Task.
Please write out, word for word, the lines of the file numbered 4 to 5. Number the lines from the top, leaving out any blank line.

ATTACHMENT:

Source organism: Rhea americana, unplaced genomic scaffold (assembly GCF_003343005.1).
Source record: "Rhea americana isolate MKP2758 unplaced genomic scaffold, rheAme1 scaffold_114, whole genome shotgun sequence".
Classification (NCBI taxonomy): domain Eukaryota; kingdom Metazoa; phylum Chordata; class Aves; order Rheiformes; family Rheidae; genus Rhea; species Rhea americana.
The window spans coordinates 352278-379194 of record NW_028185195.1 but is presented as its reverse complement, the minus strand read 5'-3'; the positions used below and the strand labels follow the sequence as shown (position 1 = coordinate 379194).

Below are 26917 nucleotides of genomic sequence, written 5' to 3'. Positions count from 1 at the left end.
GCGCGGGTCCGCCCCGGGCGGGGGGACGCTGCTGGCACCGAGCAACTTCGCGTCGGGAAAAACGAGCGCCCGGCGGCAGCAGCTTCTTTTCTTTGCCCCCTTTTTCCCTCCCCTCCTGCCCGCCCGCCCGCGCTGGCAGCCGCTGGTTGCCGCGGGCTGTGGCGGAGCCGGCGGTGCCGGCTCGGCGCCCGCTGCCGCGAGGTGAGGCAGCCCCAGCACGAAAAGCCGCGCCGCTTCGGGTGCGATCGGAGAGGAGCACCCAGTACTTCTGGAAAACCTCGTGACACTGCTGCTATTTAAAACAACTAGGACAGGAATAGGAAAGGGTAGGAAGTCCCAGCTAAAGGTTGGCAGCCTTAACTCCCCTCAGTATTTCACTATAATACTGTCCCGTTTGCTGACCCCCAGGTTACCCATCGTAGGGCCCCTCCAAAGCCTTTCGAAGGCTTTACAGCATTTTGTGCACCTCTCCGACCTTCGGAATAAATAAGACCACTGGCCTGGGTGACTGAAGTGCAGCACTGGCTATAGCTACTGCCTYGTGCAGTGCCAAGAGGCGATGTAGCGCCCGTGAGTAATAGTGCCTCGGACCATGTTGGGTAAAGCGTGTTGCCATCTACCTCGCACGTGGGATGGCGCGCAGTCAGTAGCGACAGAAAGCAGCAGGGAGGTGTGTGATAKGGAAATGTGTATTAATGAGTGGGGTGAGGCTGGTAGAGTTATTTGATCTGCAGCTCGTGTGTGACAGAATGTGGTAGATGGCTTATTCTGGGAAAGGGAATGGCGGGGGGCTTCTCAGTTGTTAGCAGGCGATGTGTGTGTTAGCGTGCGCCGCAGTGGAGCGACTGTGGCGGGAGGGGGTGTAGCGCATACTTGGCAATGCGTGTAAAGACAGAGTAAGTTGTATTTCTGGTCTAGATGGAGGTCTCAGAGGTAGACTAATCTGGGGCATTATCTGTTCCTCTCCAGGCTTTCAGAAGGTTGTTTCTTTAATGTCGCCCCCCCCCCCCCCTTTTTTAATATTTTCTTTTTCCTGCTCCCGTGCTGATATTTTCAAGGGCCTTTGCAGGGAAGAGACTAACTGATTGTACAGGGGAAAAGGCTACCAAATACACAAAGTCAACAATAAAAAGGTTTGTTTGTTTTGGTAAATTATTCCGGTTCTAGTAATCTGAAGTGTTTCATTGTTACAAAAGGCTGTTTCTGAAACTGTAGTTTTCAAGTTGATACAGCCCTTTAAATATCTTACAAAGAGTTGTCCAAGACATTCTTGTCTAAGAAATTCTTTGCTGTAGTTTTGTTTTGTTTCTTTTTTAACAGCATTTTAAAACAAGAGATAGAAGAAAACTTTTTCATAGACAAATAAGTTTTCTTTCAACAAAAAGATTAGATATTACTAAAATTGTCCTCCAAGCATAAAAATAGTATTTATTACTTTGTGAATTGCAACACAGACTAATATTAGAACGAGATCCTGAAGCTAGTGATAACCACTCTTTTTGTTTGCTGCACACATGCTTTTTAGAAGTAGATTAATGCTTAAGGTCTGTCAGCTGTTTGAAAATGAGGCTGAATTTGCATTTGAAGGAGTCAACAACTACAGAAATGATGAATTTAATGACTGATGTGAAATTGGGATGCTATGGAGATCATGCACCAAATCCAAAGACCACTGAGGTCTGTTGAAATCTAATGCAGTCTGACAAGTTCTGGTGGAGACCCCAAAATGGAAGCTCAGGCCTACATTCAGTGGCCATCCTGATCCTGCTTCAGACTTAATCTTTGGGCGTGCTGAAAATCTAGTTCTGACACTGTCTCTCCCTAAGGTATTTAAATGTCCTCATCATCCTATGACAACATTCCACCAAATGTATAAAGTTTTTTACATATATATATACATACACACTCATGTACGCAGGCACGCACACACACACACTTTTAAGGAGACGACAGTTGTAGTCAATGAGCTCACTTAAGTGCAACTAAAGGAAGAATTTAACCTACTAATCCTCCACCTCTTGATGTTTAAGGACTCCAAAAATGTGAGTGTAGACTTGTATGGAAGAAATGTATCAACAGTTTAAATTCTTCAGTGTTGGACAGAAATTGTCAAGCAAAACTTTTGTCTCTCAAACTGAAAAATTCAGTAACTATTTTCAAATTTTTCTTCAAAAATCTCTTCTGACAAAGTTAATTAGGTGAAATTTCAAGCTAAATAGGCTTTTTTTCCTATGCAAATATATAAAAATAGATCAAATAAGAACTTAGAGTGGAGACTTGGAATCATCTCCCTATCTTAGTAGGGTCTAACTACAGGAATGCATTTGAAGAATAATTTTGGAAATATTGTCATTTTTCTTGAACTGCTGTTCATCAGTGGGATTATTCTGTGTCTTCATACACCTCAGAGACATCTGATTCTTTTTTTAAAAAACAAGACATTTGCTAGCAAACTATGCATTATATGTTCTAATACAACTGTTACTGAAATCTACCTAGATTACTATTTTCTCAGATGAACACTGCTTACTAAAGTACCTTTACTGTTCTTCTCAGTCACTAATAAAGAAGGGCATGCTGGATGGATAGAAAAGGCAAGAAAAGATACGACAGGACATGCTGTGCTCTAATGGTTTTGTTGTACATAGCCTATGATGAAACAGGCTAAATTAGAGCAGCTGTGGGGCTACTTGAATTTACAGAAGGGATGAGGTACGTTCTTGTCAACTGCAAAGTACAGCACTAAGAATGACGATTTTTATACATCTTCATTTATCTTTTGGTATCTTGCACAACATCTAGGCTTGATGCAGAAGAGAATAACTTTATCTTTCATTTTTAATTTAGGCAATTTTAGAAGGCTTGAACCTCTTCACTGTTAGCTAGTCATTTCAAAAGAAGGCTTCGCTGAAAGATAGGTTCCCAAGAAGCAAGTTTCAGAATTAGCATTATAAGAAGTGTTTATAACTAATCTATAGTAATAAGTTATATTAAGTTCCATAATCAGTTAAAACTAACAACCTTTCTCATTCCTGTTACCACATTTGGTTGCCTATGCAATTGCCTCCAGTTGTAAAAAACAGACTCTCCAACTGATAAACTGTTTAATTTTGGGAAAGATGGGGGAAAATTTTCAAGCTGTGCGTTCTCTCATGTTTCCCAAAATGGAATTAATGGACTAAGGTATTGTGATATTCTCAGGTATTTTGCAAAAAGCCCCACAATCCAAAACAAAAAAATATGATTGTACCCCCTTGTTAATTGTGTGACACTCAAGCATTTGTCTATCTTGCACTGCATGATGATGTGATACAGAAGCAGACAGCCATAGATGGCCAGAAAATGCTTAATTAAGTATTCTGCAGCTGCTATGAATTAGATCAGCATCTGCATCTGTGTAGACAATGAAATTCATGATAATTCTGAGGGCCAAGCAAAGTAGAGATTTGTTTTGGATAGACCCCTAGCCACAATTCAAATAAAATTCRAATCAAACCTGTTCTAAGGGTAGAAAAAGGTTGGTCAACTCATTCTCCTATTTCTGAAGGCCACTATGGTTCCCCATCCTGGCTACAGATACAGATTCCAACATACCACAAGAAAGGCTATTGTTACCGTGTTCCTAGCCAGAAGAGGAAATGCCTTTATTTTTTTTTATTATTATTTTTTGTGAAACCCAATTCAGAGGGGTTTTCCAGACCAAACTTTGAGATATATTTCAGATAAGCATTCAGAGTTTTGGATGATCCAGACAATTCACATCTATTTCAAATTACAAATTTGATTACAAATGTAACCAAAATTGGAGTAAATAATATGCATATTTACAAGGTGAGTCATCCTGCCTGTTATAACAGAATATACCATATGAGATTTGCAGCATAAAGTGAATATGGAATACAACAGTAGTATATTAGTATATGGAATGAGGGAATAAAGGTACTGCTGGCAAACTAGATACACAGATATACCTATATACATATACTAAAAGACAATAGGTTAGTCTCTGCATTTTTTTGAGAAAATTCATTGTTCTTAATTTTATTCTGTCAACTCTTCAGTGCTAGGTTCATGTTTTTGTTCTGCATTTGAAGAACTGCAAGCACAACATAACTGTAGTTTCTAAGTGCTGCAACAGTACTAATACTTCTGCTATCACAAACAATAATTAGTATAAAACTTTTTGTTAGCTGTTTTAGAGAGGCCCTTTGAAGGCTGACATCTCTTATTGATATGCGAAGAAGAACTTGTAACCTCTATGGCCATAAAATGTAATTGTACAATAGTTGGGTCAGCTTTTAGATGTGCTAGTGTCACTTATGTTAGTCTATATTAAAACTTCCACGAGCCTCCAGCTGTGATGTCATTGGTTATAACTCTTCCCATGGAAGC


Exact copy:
The window spans coordinates 352278-379194 of record NW_028185195.1 but is presented as its reverse complement, the minus strand read 5'-3'; the positions used below and the strand labels follow the sequence as shown (position 1 = coordinate 379194).

Below are 26917 nucleotides of genomic sequence, written 5' to 3'. Positions count from 1 at the left end.